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How Long Does It Take to Review Medical Records for the Claims Process?

If you’re waiting for the results of a claim, it can be frustrating or confusing to see the process hit a snag. More often than not, the slowdown is related to medical record documentation.

Published on:
March 15, 2024

If you’re waiting for the results of a claim, it can be frustrating or confusing to see the process hit a snag. Unfortunately, claims processing delays happen frequently in the system. More often than not, the slowdown is related to documentation – more specifically, documentation related to your medical records. 

Medical records are the documents associated with you as a patient over your lifetime — the notes from each time you’ve visited a physician, gone to the emergency room for an injury, or had an x-ray. Depending on your age, health, and other factors (like where you live), you can have vast sets of medical records that will all impact the processing time for your claim. 

How long do medical records take to review?

Claims involving medical records usually fall into a few categories: injuries or accidents at work, collisions on the road, or medical malpractice are all examples of medical related claims.

The timeline for your medical records doesn’t stop at the accident or illness leading to the personal injury claim. After the claim is officially reported, the investigation into liability for the claim begins. This involves looking into the circumstances behind the claim and the amount of coverage under the policy. When this is done, the claims adjuster will also look into witness testimonies, expert advice, and medical data. 

The medical records involved in the claims process are used for the adjuster to make a decision on the claim. This means the files documenting your health situation, plus the results of an independent medical examination (IME) if necessary. 

What’s in these files? Everything that might possibly impact the result of the claim. In order to assess whether an injury was caused by a third party, the lawyer needs to show that the area was working pretty well before the claim. This involves medical records.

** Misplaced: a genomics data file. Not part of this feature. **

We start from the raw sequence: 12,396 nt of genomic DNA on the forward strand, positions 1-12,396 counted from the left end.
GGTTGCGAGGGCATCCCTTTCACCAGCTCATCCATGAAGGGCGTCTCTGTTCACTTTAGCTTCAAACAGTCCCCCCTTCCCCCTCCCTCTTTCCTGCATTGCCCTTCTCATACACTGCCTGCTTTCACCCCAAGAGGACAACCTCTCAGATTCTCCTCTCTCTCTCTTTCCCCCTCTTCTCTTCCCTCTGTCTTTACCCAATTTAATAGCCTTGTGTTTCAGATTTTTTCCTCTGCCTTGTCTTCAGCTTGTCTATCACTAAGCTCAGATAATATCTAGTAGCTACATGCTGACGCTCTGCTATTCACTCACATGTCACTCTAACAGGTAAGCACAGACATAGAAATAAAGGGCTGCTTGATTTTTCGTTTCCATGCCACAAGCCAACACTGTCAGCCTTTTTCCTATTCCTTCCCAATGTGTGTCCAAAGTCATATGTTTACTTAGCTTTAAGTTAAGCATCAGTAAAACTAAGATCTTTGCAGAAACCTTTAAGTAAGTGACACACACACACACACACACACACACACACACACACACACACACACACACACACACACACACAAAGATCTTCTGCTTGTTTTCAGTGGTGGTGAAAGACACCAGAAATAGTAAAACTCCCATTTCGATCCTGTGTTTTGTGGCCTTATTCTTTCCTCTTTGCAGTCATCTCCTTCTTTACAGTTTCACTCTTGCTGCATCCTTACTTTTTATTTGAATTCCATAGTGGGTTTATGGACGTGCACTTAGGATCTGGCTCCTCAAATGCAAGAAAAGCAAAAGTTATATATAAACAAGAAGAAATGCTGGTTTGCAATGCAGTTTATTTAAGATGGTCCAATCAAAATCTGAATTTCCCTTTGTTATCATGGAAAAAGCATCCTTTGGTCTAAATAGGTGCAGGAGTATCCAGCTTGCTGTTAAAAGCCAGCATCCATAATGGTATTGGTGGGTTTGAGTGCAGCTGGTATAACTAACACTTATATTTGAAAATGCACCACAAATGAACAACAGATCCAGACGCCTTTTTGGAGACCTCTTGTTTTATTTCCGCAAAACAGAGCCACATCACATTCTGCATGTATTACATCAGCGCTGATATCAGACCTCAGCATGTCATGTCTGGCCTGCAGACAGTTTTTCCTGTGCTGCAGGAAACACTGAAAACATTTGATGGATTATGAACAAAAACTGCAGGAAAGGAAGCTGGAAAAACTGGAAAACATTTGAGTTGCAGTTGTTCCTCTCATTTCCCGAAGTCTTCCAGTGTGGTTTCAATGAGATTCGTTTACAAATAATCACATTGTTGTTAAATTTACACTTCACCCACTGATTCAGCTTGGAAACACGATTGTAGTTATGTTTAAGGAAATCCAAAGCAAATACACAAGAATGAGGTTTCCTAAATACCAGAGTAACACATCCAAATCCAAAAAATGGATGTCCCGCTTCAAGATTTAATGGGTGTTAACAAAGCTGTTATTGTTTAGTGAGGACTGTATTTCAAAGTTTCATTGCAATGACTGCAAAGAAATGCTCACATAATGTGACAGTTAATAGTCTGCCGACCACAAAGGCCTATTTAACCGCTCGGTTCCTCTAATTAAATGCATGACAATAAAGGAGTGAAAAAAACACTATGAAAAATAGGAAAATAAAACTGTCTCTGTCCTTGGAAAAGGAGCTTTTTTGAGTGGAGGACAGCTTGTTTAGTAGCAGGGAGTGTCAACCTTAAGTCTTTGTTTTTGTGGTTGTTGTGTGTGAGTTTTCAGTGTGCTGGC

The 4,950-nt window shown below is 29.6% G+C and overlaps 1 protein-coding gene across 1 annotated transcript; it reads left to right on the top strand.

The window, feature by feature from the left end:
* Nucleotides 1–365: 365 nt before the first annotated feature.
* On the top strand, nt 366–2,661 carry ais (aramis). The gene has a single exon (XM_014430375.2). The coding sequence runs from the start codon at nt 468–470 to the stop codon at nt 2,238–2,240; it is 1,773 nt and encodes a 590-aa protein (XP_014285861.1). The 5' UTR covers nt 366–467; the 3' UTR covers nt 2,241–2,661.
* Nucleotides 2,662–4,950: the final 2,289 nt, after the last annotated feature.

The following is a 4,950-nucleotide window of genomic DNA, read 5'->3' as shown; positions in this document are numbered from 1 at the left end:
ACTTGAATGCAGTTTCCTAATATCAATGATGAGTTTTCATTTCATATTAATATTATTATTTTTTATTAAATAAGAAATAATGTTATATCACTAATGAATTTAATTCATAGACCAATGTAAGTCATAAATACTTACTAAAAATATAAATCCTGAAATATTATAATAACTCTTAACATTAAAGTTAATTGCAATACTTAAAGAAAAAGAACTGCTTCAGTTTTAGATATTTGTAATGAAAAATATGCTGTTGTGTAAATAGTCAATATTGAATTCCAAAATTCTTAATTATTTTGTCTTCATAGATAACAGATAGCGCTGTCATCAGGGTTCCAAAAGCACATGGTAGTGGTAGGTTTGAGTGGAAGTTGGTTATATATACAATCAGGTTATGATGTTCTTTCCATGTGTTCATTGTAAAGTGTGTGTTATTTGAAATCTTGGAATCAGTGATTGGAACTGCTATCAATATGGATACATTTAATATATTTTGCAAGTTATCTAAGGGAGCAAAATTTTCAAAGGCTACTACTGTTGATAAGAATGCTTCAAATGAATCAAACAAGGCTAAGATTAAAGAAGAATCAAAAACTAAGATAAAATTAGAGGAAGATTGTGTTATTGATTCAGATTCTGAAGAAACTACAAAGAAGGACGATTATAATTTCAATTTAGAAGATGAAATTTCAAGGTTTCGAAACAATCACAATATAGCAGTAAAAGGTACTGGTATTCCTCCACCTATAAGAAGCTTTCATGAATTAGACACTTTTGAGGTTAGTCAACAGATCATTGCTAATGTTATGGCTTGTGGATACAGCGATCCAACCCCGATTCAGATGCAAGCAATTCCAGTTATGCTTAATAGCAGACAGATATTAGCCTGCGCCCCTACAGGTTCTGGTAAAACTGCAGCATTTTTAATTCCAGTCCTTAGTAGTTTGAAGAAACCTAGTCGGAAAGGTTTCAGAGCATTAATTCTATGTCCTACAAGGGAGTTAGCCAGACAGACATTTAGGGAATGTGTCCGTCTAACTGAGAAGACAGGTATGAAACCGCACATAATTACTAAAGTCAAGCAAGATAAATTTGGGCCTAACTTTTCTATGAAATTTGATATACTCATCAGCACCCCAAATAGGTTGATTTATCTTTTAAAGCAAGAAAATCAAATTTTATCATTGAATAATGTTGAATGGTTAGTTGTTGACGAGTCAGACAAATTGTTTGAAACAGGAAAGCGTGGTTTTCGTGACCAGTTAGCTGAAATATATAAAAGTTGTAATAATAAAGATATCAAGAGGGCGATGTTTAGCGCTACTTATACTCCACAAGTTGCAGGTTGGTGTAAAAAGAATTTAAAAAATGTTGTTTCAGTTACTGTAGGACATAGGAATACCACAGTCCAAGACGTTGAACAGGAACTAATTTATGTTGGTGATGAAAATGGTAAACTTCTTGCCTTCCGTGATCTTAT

For example, if you break a collarbone in a car accident, the claims adjuster might ask for the x-ray taken by the doctor, the notes from your emergency room visit, and the follow-up visits in the days after. They may also request notes from your medical radiologist who took the x-ray.

In this hypothetical example, the adjuster sees a note about a prior collarbone injury you told the radiologist about during the scan. Now the adjuster decides to go back into your medical file to see some files from the last 10 years, looking for the report. This means manual time spent seeking out this information and reviewing it (sometimes with the insight of an expert examiner) before finishing the claim. The topic actually came up at the New York Self Insurers Association’s 2024 meeting: Edward Nicosia’s presentation showed how ‘loss of use’ injury payouts are carefully adjusted for a prior claim. The injury-related paperwork will follow the claim from IME to lawyers as they determine precisely the extent the previous injury relates to this one - involving a substantial number of files and a significant amount of time.

How long does the medical record review process take? Some personal injury lawyers suggest it takes around 30 days for medical record review in a normal case. However, with the example described above, your medical records can take another 60 days or more as the adjuster works to collect evidence that could be related to the claim. 

What can speed up medical records review? 

Medical records review is a time consuming process. It’s also traditionally been done by hand. This means hundreds (or even thousands) of pages for your adjuster to work through, and this is time consuming for any type of claim. 

Fortunately, artificial intelligence (AI) can help streamline the medical record review. With generative AI tools like medical record summaries, automatic indexing, chronological timelines of the claim, or insights into what these hundreds of pages contain, claims adjusters have the information that they need at their fingertips. 

They also have the information they’re missing, meaning documents, and files, can be requested ahead of time to streamline their workflow.This is similar to the discovery process in personal injury law. After casting a ‘wide net’ and requesting every file you might need, AI tools can help adjusters, lawyers, and insurance professionals hone in on missing information - and access it in less time. 

AI tools are capable of reviewing 750 pages in about an hour, far beyond the capacity of humans. Human brain power comes into play at critical points in time, making professional decisions and ensuring accuracy within the claim. In essence, the AI tool becomes an assistant or extension of the human professional. This means faster medical review, and a quicker resolution to your claim!

Kristen Campbell
Content Writer

Kristen is the co-founder and Director of Content at Skeleton Krew, a B2B marketing agency focused on growth in tech, software, and statups. She has written for a wide variety of companies in the fields of healthcare, banking, and technology. In her spare time, she enjoys writing stories, reading stories, and going on long walks (to think about her stories).

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